A problem with the way security is quantified does not necessarily mean a problem with security itself. Although FSB does have a history of failures,\r\nrecent versions of the two above functions have resisted cryptanalytic efforts well. This evidence, as well as the several connections to more standard\r\nproblems, suggests that the k-sum problem in some groups may be considered hard on its own and possibly lead to provable bounds on security. Complexity of the non-trivial tree algorithm is becoming a standard tool for measuring the associated hardness.


We propose modifications to the multiplicative Very Smooth Hash and derive security from multiplicative k-sums in contra[...]

00:17 [Pub][ePrint] Cryptanalysis of GGH Map, by Yupu Hu and Huiwen Jia

  Multilinear map is a novel primitive which has many cryptographic applications, and GGH map is a major candidate of multilinear maps. GGH map has two classes of applications, which are respectively applications for public tools of encoding and hidden tools of encoding. In this paper we show that applications of GGH map for public tools of encoding are not secure. We present an efficient attack on GGH map, aiming at multi-party key exchange (MPKE) and the instance of witness encryption (WE) based on the hardness of 3-exact cover problem. First, for the secret of each user, we obtain an equivalent secret, which is the sum of original secret and a noise. The noise is an element of the specific principal ideal, but its size is not small. To do so, we use weak-DL attack presented by authors of GGH map. Second, we use special modular operations, which we call modified encoding/decoding, to filter the decoded noise much smaller. Such filtering is enough to break MPKE. Moreover, such filtering negates K-GMDDH assumption, which is the security basis of an ABE. The procedure almost breaks away from those lattice attacks and looks like an ordinary algebra. The key point is our special tools for modular operations. Finally, we break the instance of WE based on the hardness of 3-exact cover problem. To do so, we not only use modified encoding/decoding, but also (1) introduce and solve \"combined 3-exact cover problem\", which is a problem never hard to be solved; and (2) compute Hermite normal form of the specific principal ideal. The attack on the instance of WE is under an assumption, which seems at least nonnegligible.

00:17 [Pub][ePrint] Boosting OMD for Almost Free Authentication of Associated Data, by Reza Reyhanitabar and Serge Vaudenay and Damian Vizár

  We propose \\emph{pure} OMD (p-OMD) as a new variant of the Offset Merkle-Damg{\\aa}rd (OMD) authenticated encryption scheme. Our new scheme inherits all desirable security features of OMD while having a more compact structure and providing higher efficiency. The original OMD scheme, as submitted to the CAESAR competition, couples a single pass of a variant of the Merkle-Damg{\\aa}rd (MD) iteration with the counter-based XOR MAC algorithm to provide privacy and authenticity. Our improved p-OMD scheme dispenses with the XOR MAC algorithm and is \\emph{purely} based on the MD iteration; hence, the name ``pure\'\' OMD. To process a message of $\\ell$ blocks and associated data of $a$ blocks, OMD needs $\\ell+a+2$ calls to the compression function while p-OMD only requires $\\max\\left\\{\\ell, a\\right\\}+2$ calls. Therefore, for a typical case where $\\ell \\geq a$, p-OMD makes just $\\ell+2$ calls to the compression function; that is, associated data is processed almost freely compared to OMD. We prove the security of p-OMD under the same standard assumption (pseudo-randomness of the compression function) as made in OMD; moreover, the security bound for p-OMD is the same as that of OMD, showing that the modifications made to boost the performance are without any loss of security.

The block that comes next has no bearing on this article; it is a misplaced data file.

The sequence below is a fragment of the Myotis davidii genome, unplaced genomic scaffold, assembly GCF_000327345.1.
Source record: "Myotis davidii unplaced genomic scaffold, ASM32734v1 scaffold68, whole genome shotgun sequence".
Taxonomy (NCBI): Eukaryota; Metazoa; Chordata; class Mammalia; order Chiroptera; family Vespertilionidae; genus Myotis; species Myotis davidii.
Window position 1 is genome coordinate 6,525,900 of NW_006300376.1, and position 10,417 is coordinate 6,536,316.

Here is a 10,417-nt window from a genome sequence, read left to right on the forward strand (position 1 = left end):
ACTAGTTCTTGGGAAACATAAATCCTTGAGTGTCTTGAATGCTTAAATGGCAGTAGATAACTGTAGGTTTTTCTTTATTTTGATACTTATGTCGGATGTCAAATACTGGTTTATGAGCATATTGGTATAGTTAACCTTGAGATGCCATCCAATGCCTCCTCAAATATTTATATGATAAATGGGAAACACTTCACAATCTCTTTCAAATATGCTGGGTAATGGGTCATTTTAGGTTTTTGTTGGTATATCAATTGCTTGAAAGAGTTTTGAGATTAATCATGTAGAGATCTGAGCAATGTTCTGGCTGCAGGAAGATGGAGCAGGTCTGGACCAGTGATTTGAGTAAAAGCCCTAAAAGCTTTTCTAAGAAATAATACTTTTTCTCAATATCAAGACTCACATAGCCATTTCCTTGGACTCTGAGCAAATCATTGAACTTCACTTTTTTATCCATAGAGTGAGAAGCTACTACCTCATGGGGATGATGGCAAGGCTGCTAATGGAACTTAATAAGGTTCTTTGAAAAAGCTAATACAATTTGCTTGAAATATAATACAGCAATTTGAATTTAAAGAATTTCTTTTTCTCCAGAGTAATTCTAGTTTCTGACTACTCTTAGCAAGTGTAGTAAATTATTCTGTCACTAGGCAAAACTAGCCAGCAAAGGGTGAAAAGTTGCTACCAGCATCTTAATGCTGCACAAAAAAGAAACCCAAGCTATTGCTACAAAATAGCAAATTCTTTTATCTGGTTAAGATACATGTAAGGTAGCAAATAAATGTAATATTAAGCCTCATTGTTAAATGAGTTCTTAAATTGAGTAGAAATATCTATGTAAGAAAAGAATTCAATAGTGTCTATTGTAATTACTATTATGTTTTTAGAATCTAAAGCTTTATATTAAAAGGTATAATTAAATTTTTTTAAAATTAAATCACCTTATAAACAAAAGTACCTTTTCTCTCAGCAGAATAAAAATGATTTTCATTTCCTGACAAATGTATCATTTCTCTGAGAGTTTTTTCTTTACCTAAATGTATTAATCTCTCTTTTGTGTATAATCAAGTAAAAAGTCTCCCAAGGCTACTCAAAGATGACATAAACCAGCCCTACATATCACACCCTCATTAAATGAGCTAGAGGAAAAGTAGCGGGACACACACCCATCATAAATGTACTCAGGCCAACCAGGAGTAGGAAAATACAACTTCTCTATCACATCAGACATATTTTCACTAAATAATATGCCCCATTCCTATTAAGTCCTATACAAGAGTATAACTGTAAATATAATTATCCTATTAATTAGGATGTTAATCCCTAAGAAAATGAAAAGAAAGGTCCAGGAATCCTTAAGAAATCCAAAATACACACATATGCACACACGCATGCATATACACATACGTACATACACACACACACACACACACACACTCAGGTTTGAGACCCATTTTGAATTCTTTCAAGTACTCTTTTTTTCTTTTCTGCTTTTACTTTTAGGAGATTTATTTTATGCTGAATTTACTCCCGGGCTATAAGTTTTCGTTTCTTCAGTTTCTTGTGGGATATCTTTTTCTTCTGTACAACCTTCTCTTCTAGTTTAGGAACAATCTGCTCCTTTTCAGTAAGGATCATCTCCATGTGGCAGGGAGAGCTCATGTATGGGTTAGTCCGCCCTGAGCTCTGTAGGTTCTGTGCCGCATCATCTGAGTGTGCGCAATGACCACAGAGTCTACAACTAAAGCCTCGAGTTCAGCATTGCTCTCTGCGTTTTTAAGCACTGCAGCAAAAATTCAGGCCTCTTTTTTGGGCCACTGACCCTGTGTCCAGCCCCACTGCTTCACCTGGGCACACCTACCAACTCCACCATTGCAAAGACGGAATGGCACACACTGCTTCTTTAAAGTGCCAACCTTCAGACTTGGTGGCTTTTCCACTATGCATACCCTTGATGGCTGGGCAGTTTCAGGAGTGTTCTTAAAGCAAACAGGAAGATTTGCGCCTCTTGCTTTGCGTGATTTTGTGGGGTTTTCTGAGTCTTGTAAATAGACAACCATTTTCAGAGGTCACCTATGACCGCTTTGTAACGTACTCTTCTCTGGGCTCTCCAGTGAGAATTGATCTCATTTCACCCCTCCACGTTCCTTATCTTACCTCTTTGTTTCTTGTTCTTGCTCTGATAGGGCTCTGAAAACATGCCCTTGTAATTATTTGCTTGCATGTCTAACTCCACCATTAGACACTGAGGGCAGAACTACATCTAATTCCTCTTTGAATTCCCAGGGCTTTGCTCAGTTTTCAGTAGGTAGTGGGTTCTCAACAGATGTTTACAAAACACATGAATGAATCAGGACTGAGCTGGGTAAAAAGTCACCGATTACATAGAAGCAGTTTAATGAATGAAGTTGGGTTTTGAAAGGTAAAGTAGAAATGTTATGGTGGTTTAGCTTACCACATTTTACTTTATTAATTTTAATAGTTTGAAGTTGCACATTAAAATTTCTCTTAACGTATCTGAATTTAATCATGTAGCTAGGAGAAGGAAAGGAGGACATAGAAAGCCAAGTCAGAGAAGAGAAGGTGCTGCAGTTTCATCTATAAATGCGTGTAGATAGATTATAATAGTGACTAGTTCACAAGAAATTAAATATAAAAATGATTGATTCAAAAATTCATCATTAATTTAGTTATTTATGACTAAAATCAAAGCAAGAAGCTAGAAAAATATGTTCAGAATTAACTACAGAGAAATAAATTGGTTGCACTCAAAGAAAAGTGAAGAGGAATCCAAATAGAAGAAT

00:17 [Pub][ePrint] The Design Space of Lightweight Cryptography, by Nicky Mouha

  For constrained devices, standard cryptographic algorithms can be too big, too slow or too energy-consuming. The area of lightweight cryptography studies new algorithms to overcome these problems. In this paper, we will focus on symmetric-key encryption, authentication and hashing. Instead of providing a full overview of this area of research, we will highlight three interesting topics. Firstly, we will explore the generic security of lightweight constructions. In particular, we will discuss considerations for key, block and tag sizes, and explore the topic of instantiating a pseudorandom permutation (PRP) with a non-ideal block cipher construction. This is inspired by the increasing prevalence of lightweight designs that are not secure against related-key attacks, such as PRINCE, PRIDE or Chaskey. Secondly, we explore the efficiency of cryptographic primitives. In particular, we investigate the impact on efficiency when the input size of a primitive doubles. Lastly, we provide some considerations for cryptographic design. We observe that applications do not always use cryptographic algorithms as they were intended, which negatively impacts the security and/or efficiency of the resulting implementations.